This is the store which was charged with indecency for publishing Howl by Allen Ginsberg. It still stocks it. This is the store that nurtured the Beat poets, Ginsberg, Kerouac, Burroughs et al. Up the narrow stairs on the third floor is the area dedicated to the Beats. It has a performance area and aging friends who were students in the fifties tell me of sitting on the floor there, in air hazy with ‘California Green’, listening to young Kerouac, and Ginsberg and others. It is one of the famous places of the Literary world, ranking with Dove Cottage and those daffodils, or Westminster Bridge.

But downstairs the aisles are narrow and on this Sunday it was crowded. Every chair, there were not many, was occupied by somebody reading. Lawrence Ferlinghetti himself strolled through the store, greeting and being greeted. A couple of Ferlinghetti lookalikes sauntered about outside.
 I saw several Ginsberg lookalikes from his bushy beard days, and one William S Burroughs.  At least two people were leading ‘The Dog That Trots Down the Street and Sees Reality, ‘one was a small poodle, the other a mutt whose mother was probably courted by several Labradors, airdales, a spaniel and uncounted collies.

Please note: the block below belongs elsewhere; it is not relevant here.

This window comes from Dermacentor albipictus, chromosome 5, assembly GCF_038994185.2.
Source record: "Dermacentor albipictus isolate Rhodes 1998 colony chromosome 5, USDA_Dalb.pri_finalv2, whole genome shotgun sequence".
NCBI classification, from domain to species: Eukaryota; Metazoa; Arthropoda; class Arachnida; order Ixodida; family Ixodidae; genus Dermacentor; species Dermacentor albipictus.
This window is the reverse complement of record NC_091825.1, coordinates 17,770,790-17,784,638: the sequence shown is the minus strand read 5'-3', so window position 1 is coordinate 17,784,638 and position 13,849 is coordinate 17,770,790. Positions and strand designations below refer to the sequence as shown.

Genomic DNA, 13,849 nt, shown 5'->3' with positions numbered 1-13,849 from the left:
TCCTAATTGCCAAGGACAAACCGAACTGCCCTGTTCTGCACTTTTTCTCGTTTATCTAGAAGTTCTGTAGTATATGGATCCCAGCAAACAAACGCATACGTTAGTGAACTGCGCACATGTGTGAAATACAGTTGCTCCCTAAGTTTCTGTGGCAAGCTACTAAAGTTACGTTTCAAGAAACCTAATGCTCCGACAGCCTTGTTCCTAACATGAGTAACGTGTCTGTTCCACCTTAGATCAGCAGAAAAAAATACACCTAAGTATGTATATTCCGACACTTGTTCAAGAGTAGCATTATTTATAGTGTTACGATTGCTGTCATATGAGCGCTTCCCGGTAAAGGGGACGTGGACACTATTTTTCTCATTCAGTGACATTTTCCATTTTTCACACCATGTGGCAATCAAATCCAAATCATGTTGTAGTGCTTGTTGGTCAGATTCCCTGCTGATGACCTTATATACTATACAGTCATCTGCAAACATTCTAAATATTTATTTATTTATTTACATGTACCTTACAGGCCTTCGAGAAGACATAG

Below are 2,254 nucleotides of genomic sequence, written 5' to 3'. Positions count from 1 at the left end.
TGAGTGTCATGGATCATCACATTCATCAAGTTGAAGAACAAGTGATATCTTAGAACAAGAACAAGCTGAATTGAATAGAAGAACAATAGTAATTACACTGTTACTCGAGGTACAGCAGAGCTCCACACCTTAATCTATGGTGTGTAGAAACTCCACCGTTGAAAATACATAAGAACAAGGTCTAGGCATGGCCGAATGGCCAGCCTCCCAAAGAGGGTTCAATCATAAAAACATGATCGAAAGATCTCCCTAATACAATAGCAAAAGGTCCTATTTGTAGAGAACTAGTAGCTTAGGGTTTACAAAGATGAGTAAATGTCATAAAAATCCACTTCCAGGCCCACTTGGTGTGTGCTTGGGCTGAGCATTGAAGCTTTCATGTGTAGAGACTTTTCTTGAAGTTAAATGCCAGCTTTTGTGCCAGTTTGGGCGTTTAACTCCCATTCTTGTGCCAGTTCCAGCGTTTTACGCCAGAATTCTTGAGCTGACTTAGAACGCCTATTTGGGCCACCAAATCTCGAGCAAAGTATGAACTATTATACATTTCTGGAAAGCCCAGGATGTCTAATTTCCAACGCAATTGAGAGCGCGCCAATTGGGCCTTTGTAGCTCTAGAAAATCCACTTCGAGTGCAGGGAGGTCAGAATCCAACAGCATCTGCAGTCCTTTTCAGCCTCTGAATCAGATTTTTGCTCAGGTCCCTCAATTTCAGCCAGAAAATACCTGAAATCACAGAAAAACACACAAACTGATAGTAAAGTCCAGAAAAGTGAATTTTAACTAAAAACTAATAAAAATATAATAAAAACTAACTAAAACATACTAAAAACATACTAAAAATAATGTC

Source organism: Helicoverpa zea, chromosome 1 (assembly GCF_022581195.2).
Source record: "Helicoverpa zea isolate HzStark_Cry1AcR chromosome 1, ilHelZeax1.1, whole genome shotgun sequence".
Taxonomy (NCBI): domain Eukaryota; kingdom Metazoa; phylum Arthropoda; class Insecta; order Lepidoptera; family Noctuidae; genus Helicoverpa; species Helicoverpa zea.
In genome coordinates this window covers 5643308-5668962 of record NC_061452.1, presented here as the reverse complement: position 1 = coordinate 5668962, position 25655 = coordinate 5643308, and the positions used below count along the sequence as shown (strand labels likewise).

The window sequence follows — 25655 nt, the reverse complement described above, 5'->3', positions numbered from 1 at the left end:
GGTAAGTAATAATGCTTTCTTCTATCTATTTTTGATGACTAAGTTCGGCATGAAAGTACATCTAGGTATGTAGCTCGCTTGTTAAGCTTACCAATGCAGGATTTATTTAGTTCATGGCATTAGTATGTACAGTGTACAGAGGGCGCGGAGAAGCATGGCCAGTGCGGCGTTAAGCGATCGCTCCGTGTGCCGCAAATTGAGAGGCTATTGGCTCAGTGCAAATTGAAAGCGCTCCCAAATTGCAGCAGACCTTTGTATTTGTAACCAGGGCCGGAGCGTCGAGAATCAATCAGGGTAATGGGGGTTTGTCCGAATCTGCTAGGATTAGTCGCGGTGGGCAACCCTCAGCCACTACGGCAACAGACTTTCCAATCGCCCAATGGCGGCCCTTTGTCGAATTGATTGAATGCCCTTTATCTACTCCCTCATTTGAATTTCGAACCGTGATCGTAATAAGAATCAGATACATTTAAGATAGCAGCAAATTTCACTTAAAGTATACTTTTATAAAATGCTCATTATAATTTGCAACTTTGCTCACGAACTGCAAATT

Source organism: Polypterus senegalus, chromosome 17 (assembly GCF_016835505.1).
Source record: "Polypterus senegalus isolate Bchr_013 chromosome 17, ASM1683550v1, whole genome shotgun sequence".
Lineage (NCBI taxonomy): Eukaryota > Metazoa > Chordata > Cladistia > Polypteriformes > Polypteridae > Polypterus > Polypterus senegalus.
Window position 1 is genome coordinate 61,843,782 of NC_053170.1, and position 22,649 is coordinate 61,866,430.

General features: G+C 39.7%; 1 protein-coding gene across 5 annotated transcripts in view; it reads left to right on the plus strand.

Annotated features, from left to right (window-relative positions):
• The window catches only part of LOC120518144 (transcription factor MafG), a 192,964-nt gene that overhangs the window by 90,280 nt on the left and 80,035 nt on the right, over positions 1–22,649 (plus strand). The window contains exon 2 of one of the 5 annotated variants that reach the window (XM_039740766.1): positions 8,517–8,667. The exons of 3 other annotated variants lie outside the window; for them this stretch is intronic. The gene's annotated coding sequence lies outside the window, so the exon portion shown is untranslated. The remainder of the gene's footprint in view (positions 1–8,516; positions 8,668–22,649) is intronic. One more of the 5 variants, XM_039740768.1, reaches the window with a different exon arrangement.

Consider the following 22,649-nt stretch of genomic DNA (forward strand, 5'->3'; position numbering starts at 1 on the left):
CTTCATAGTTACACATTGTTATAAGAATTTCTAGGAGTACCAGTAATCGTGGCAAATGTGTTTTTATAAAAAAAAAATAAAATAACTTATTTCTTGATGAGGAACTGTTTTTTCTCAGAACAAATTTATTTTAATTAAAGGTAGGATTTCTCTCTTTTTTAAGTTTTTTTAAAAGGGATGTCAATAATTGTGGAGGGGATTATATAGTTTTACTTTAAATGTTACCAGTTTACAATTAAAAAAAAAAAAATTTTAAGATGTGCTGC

Ferlinghetti’s gifts to us were on a table at the foot of the stairs, beautiful wall charts of poems from City Lights publications of the past sixty years, not just his own. I chose his “Buddha in the Woodpile”.

Outside on Columbus Avenue people strolled about and I heard just about every language on earth, except Maori. Two French girls exclaimed as they identified poets in the early photos. “Voila! C├ęst Ginsberg! Vraiment!”  An Islamic man, head-scarfed wife two steps behind, made his way through the throng. I heard French, German, Chinese, American. Irish, Queen’s English.
 Suddenly a fire engine, siren hooting, followed by a paddy wagon pulled up outside the store. Two firemen sauntered inside, moments later they came out leading a scruffy type who climbed into the back of the paddy wagon. Street Theatre?  I could not recall a poem about an incident like this. Maybe it was a recreation of Allen Ginsberg charged with indecency because he wrote ‘Howl!’ and set the poetry world alight.